What goes on
High performers constantly look to get better at what they do. They might pause, though only in their pursuit of improvement.
They create change and they predict change they expect even though they may not know the details.
Then they do what they need to do to be ready.
Five Performance Truths
- Too often the focus is on what’s changing rather than getting ready to perform in changed conditions.
- If your organisation is looking to grow, reach targets and compete, the chances are you will have to do all these things as well. Change is part of the deal for most people at work. Most change is predictable and necessary.
- Choosing your attitude and controlling what you can will help you stay motivated as you change.
- You don’t always get immediate benefit from change. You need to be patient and remember why you’re changing.
- Embracing change is often uncomfortable. It’s about managing that discomfort, not expecting it to be easy.
Three things to do
- Expect change and accept it as part of life. Keep perspective, knowing that often a lot of things stay consistent when other things are changing. Support others to change by helping with this.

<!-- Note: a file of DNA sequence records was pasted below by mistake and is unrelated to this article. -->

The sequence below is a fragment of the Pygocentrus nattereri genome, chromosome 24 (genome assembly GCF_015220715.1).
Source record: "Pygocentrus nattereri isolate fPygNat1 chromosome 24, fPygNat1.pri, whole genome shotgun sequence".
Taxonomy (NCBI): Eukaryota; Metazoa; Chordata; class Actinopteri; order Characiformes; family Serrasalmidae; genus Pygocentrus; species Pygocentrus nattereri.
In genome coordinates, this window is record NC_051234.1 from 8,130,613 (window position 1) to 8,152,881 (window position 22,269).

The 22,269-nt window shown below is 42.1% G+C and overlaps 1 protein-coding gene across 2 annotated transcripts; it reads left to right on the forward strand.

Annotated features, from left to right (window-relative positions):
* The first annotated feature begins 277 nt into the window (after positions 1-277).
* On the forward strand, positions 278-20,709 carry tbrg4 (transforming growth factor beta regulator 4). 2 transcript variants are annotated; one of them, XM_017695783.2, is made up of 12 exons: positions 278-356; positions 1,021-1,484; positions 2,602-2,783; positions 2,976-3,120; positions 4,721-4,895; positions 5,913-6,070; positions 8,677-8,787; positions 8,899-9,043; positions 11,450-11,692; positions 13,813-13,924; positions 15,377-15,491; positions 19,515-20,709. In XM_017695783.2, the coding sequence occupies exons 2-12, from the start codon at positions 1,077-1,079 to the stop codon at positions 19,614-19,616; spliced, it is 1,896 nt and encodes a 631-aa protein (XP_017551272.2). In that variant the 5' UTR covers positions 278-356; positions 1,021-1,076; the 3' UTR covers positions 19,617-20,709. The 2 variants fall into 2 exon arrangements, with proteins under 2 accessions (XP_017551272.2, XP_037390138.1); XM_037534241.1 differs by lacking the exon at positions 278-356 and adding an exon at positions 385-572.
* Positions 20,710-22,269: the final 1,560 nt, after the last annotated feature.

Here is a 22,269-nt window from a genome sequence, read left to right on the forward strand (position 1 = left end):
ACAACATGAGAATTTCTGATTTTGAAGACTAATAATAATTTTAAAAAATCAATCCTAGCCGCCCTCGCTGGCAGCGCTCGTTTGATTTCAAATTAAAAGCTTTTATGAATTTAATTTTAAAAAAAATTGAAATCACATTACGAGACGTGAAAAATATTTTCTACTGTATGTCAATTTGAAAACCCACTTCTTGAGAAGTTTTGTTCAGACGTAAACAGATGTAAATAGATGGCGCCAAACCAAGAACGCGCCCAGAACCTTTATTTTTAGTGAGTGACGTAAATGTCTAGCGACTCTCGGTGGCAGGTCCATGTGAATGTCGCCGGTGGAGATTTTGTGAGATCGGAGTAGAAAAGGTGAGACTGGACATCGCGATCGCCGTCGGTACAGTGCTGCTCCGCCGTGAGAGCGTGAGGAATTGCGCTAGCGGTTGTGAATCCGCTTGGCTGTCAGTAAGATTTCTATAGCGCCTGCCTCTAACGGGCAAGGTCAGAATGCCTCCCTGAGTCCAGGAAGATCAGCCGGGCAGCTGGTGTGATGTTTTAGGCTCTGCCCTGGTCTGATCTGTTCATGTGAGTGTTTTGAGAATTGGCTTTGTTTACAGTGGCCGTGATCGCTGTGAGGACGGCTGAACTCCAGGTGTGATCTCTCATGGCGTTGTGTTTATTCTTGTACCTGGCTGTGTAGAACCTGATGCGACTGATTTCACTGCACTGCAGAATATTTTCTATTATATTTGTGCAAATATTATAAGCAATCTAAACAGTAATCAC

- When things change, know what qualities you bring that will help make that change work well. Learn to value your strengths here.
- Practise getting proactive with change. Look to do things differently. See what you can improve by changing something.
Farah’s full of ideas, always looking to change things and test new things out, even if the old things still seem to be working OK.
Julian who’s in the same team, likes tradition. He takes consistency in roles, responsibilities and relationships seriously and he likes things tidy and in order. He wants a quiet life.
Farah and Julian have been on the same team for 3 years. They find each other hard work, especially when things change. One change they both found useful was starting to understand how they could use their personality differences when it comes to change.
Julian has started to value Farah’s approach and mindset when the inevitable change happens and how everyone can gain from testing out new ways of doing things and more curious, flexible thinking.
Farah can see how Julian’s detailed knowledge of the past can help them stay relevant in the face of change without losing all the important things that have got them to this point.
The chances are that they’ll never be at each other’s homes for a barbeque, though the prospects for embracing change next time round are encouraging.